The missing link in Compliance and Governance

Over the years I’ve done a lot of work in the area of Regulatory Compliance and Information Quality. Whether it is Data Protection, Information Quality, Governance or Compliance, it is important to bear in mind that what we are dealing with a Quality Management System:

  • Data Protection Compliance is the Quality System where by the obligations and expectations which arise under Data Protection/Privacy laws are met consistently
  • Information Quality programmes involve, by definition, the implementation of a Quality Management System
  • Information/Data Governance… well, that’s another form of Quality Management System
  • Complying with other forms of industry or Governmental regulation… well, the best way to achieve those objectives is through some form of systemic approach to meeting or exceeding expectations.

In my experience Compliance and Governance initiatives and strategies tend to fall into three camps:

  1. Documentation Driven by “Rules Wizards”, with extensive policy and procedure documentation, usually from the comfort of an Ivory Tower in the Business that is comfortably removed from GEMBA
  2. Technology Triggered by “Techno-Lords”, usually from within the bowels of the organisation’s IT department, which is also often at a distance from the place where the work is actually getting done.
  3. Awareness and Attitude Oriented: Driven by a “Coalition of the Willing”, with a focus on policy that is actually executed through the appropriate use of supporting technologies and a strong focus on the “Human Factors” that lead to awareness and understanding of the required changes.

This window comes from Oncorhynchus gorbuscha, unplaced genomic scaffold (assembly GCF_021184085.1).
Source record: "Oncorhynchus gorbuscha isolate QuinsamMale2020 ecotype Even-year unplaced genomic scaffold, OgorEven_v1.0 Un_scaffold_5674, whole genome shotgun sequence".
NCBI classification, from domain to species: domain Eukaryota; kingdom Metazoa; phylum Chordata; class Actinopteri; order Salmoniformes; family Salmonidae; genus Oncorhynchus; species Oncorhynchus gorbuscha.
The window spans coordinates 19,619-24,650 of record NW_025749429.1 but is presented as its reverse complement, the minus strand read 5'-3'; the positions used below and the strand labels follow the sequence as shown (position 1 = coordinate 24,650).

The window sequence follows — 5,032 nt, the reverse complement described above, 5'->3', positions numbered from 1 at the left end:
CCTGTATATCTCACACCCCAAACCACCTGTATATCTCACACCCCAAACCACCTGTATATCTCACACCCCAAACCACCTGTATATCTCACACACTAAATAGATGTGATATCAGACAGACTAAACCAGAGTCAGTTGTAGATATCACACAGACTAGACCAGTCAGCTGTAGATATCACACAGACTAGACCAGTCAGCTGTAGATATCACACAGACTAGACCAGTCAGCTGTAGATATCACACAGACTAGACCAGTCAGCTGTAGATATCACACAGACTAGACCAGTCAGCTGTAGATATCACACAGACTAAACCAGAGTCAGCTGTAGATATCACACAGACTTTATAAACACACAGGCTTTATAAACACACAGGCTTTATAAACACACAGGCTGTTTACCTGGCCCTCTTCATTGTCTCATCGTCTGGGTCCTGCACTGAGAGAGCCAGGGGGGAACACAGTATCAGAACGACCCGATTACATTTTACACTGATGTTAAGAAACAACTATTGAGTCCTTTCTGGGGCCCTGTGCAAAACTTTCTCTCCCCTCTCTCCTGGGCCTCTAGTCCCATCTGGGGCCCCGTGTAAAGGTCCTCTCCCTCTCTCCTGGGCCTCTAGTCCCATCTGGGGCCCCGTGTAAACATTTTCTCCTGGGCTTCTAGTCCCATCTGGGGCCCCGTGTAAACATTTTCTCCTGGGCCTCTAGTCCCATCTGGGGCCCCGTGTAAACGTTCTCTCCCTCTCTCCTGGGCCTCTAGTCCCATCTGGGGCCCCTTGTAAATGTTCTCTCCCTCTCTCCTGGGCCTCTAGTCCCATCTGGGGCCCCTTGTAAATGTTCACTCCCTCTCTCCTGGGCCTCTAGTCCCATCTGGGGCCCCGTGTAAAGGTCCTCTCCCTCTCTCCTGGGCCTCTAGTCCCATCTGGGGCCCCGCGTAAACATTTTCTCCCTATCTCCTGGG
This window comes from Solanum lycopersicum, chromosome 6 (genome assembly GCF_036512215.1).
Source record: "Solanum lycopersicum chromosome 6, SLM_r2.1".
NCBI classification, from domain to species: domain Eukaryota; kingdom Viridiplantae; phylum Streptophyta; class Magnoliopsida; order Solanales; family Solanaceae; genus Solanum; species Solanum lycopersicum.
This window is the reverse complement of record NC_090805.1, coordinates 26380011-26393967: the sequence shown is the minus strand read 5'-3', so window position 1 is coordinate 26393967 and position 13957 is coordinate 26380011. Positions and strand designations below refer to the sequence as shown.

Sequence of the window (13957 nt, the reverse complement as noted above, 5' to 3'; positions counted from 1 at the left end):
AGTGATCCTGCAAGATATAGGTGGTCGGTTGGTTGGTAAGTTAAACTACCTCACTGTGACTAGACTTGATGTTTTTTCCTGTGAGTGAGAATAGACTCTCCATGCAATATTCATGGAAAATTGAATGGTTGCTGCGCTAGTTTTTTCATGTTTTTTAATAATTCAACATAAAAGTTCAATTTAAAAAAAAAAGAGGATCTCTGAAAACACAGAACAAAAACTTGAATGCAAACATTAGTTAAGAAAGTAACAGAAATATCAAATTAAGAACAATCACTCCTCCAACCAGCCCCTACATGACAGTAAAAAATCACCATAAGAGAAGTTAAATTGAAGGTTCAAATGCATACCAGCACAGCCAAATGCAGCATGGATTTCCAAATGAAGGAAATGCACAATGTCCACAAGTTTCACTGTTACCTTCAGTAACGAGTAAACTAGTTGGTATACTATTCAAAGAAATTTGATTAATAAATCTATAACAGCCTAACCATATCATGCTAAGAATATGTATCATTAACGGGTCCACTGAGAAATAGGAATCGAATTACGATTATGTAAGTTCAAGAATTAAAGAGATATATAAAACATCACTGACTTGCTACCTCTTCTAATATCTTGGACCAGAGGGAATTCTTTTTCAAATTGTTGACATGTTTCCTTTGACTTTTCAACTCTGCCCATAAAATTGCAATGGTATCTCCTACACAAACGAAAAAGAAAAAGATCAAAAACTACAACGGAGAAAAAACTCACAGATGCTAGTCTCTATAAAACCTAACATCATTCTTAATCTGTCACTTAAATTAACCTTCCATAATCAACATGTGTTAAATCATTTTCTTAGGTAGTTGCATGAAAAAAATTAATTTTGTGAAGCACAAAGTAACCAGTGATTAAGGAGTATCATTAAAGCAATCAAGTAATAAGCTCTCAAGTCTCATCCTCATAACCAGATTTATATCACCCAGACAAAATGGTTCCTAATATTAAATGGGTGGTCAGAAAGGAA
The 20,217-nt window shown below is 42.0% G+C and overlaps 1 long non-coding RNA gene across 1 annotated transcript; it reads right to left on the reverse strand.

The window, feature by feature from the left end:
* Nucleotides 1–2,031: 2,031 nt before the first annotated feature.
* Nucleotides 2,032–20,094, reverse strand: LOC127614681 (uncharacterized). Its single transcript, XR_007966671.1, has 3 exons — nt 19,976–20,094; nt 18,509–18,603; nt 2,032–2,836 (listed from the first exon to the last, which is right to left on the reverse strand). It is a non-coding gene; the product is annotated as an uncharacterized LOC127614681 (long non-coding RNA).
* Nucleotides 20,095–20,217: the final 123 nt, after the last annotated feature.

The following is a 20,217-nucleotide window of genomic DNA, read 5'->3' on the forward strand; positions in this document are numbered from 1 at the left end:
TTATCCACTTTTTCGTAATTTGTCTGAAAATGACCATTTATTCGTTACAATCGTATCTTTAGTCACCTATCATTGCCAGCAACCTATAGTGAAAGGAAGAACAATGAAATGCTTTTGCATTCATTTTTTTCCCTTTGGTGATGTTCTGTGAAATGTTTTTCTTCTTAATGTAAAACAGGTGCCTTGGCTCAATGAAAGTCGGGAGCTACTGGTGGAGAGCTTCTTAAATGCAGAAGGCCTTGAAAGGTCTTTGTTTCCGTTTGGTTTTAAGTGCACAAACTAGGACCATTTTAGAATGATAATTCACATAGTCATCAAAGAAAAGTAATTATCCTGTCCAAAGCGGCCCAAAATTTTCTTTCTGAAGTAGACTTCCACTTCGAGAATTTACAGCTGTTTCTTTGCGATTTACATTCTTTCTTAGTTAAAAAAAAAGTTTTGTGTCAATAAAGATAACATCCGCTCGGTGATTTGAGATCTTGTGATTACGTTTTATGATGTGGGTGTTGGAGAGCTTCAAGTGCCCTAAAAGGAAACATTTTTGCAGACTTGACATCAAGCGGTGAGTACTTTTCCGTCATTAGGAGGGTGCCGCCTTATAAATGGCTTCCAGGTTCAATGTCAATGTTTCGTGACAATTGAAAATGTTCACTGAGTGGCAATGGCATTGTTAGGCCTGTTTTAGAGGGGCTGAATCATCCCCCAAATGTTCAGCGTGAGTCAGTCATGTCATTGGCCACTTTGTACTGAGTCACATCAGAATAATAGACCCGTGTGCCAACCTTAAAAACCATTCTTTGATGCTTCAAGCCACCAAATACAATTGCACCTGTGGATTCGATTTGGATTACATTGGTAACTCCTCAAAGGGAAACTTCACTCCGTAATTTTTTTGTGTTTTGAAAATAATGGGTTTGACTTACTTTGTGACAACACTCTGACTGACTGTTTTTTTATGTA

Often it is difficult to see which kind of initiative you are dealing with. In organisations that have a “Document Driven” approach, management take comfort in the fact that they have documented procedures and policies for everything therefore everything is in control. In “Technology Triggered” initiatives, the management of the organisation places a blind faith in the power of technology to protect, prevent, detect, and mitigate issues.

Both approaches are doomed to failure. Neither, no matter how sophisticated, can ever deliver anything other than “small ‘c’” compliance. Because Quality Systems are about more than just documentation or technology. Real quality requires a sustainable change in attitudes and awareness. After all, Deming’s 1st two points of Management Transformation are not “Write documents” or “Get good technology”: They is “Create a Constancy of Purpose” and “Adopt the New Philosophy”.

Purpose and Philosophy require that the organisation look at the attitudes that are there. It is as important to understand and articulate a Vision for the Quality System… and to make sure that that Vision is embedded in the mind-sets and attitudes of the staff in the organisation.

At a conference in London in 2005 Joyce Orsini of Fordham University shared a story with me of a trip W.Edwards Deming (she was working with Deming at the time) took to an automobile manufacturer in the US in the mid 1980s. On this trip the plant manager took great pride in showing off the robots (technology) that they were using to manufacture the cars. Deming noticed that every time the robot arm swung over the car it dented the boot (trunk) lid of the car. He asked if this was part of the Quality Standard (Policies). The Plant Manager said no, it wasn’t, but they had a man at the end of the production line with a hammer to knock the dent back out.

A lack of awareness about the operation and objectives of the Quality System and what it meant as a value system meant that no-one in the plant seems to have questioned the operation of the Quality System.

Without Awareness and Attitude the investment in Documentation and Technology that form part of the Quality System will ultimately have sub-optimal return.